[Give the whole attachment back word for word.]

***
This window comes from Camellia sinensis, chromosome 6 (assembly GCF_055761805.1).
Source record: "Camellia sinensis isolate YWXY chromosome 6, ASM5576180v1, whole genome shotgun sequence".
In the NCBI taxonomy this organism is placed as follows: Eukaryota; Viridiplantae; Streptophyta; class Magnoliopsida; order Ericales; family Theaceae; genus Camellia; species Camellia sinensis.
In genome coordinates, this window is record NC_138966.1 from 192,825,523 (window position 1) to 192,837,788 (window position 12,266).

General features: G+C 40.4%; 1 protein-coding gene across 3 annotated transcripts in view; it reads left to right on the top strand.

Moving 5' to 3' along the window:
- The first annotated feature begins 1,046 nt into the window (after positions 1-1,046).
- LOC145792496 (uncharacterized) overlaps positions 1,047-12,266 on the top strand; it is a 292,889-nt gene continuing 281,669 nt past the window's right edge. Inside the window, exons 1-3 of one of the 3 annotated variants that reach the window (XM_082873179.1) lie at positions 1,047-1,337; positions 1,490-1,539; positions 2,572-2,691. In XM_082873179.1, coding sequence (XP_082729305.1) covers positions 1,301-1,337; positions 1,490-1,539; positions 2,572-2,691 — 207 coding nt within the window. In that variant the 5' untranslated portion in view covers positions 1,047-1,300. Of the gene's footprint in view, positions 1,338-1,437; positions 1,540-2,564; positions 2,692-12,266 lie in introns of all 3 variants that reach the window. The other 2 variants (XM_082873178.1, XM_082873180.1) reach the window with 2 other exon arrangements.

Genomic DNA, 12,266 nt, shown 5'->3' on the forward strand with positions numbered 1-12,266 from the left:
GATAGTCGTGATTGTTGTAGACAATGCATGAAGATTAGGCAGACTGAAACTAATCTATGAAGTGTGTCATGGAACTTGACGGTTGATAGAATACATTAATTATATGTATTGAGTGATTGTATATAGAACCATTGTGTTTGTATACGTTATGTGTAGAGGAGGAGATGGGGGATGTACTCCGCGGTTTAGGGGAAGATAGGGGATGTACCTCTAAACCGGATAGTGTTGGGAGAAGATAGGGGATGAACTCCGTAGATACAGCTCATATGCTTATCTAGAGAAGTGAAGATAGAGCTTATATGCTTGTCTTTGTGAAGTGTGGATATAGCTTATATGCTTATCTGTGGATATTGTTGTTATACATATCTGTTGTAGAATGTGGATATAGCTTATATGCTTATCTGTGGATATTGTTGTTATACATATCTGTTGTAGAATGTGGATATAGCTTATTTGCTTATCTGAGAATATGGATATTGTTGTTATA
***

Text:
This window comes from Camellia sinensis, chromosome 6 (assembly GCF_055761805.1).
Source record: "Camellia sinensis isolate YWXY chromosome 6, ASM5576180v1, whole genome shotgun sequence".
In the NCBI taxonomy this organism is placed as follows: Eukaryota; Viridiplantae; Streptophyta; class Magnoliopsida; order Ericales; family Theaceae; genus Camellia; species Camellia sinensis.
In genome coordinates, this window is record NC_138966.1 from 192,825,523 (window position 1) to 192,837,788 (window position 12,266).

General features: G+C 40.4%; 1 protein-coding gene across 3 annotated transcripts in view; it reads left to right on the top strand.

Moving 5' to 3' along the window:
- The first annotated feature begins 1,046 nt into the window (after positions 1-1,046).
- LOC145792496 (uncharacterized) overlaps positions 1,047-12,266 on the top strand; it is a 292,889-nt gene continuing 281,669 nt past the window's right edge. Inside the window, exons 1-3 of one of the 3 annotated variants that reach the window (XM_082873179.1) lie at positions 1,047-1,337; positions 1,490-1,539; positions 2,572-2,691. In XM_082873179.1, coding sequence (XP_082729305.1) covers positions 1,301-1,337; positions 1,490-1,539; positions 2,572-2,691 — 207 coding nt within the window. In that variant the 5' untranslated portion in view covers positions 1,047-1,300. Of the gene's footprint in view, positions 1,338-1,437; positions 1,540-2,564; positions 2,692-12,266 lie in introns of all 3 variants that reach the window. The other 2 variants (XM_082873178.1, XM_082873180.1) reach the window with 2 other exon arrangements.

Genomic DNA, 12,266 nt, shown 5'->3' on the forward strand with positions numbered 1-12,266 from the left:
GATAGTCGTGATTGTTGTAGACAATGCATGAAGATTAGGCAGACTGAAACTAATCTATGAAGTGTGTCATGGAACTTGACGGTTGATAGAATACATTAATTATATGTATTGAGTGATTGTATATAGAACCATTGTGTTTGTATACGTTATGTGTAGAGGAGGAGATGGGGGATGTACTCCGCGGTTTAGGGGAAGATAGGGGATGTACCTCTAAACCGGATAGTGTTGGGAGAAGATAGGGGATGAACTCCGTAGATACAGCTCATATGCTTATCTAGAGAAGTGAAGATAGAGCTTATATGCTTGTCTTTGTGAAGTGTGGATATAGCTTATATGCTTATCTGTGGATATTGTTGTTATACATATCTGTTGTAGAATGTGGATATAGCTTATATGCTTATCTGTGGATATTGTTGTTATACATATCTGTTGTAGAATGTGGATATAGCTTATTTGCTTATCTGAGAATATGGATATTGTTGTTATA